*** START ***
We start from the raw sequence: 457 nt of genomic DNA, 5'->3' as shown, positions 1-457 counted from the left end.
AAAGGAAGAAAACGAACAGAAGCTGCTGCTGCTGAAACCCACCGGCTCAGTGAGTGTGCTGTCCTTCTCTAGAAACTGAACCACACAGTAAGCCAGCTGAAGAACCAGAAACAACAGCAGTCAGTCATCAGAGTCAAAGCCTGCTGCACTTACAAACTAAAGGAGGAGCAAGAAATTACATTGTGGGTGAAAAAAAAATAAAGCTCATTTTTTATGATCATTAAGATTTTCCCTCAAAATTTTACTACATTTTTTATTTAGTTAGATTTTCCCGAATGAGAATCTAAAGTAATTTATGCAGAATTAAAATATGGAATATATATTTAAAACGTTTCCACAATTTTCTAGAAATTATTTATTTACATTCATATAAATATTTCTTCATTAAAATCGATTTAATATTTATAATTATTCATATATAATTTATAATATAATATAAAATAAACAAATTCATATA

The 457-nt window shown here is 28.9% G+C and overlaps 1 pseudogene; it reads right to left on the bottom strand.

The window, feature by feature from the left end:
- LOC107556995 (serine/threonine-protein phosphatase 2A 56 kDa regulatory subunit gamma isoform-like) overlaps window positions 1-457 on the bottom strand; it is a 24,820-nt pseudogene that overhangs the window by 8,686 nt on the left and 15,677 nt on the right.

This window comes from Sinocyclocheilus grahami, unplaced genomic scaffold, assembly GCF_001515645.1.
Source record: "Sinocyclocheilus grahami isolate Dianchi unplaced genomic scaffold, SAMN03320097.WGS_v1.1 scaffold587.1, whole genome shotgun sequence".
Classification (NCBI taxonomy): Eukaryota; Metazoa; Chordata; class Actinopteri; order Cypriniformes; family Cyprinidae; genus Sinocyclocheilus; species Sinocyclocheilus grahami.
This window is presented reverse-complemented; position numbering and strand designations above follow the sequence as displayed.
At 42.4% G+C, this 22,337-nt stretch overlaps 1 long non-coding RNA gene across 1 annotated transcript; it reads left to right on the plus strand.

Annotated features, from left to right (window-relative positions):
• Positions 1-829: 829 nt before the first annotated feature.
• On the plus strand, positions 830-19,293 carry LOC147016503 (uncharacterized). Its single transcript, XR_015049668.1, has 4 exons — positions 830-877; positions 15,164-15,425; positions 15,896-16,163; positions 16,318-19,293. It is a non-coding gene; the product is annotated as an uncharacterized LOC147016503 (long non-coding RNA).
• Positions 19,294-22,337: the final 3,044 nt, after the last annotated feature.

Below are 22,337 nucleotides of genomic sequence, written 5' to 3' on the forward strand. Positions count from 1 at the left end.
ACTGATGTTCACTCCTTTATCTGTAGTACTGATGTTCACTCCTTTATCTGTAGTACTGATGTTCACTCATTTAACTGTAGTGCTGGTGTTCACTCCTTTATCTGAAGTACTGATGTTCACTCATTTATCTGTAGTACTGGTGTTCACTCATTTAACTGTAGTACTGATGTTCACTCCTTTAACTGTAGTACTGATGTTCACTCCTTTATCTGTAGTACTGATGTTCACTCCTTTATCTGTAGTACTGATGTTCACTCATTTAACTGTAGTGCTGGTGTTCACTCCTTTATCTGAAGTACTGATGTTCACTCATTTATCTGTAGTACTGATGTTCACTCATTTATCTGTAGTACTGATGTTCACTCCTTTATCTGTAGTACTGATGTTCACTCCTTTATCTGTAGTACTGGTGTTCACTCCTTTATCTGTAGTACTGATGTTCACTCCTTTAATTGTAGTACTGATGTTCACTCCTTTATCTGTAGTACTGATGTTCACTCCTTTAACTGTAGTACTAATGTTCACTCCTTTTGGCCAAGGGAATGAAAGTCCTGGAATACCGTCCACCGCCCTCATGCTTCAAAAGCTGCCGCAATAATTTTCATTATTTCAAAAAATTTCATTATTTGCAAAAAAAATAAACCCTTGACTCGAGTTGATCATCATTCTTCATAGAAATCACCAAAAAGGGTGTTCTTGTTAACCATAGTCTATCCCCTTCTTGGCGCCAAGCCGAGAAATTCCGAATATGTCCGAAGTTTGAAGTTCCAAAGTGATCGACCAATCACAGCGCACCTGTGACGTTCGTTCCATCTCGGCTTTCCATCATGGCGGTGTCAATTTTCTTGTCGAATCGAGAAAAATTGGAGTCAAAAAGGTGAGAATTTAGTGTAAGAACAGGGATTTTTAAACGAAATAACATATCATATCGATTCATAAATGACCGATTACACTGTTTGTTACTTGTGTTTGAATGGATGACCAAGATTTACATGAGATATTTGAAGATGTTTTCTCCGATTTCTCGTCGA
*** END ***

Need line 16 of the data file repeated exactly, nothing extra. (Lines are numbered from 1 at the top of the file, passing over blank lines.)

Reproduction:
ACTGATGTTCACTCCTTTATCTGTAGTACTGATGTTCACTCCTTTATCTGTAGTACTGATGTTCACTCATTTAACTGTAGTGCTGGTGTTCACTCCTTTATCTGAAGTACTGATGTTCACTCATTTATCTGTAGTACTGGTGTTCACTCATTTAACTGTAGTACTGATGTTCACTCCTTTAACTGTAGTACTGATGTTCACTCCTTTATCTGTAGTACTGATGTTCACTCCTTTATCTGTAGTACTGATGTTCACTCATTTAACTGTAGTGCTGGTGTTCACTCCTTTATCTGAAGTACTGATGTTCACTCATTTATCTGTAGTACTGATGTTCACTCATTTATCTGTAGTACTGATGTTCACTCCTTTATCTGTAGTACTGATGTTCACTCCTTTATCTGTAGTACTGGTGTTCACTCCTTTATCTGTAGTACTGATGTTCACTCCTTTAATTGTAGTACTGATGTTCACTCCTTTATCTGTAGTACTGATGTTCACTCCTTTAACTGTAGTACTAATGTTCACTCCTTTTGGCCAAGGGAATGAAAGTCCTGGAATACCGTCCACCGCCCTCATGCTTCAAAAGCTGCCGCAATAATTTTCATTATTTCAAAAAATTTCATTATTTGCAAAAAAAATAAACCCTTGACTCGAGTTGATCATCATTCTTCATAGAAATCACCAAAAAGGGTGTTCTTGTTAACCATAGTCTATCCCCTTCTTGGCGCCAAGCCGAGAAATTCCGAATATGTCCGAAGTTTGAAGTTCCAAAGTGATCGACCAATCACAGCGCACCTGTGACGTTCGTTCCATCTCGGCTTTCCATCATGGCGGTGTCAATTTTCTTGTCGAATCGAGAAAAATTGGAGTCAAAAAGGTGAGAATTTAGTGTAAGAACAGGGATTTTTAAACGAAATAACATATCATATCGATTCATAAATGACCGATTACACTGTTTGTTACTTGTGTTTGAATGGATGACCAAGATTTACATGAGATATTTGAAGATGTTTTCTCCGATTTCTCGTCGA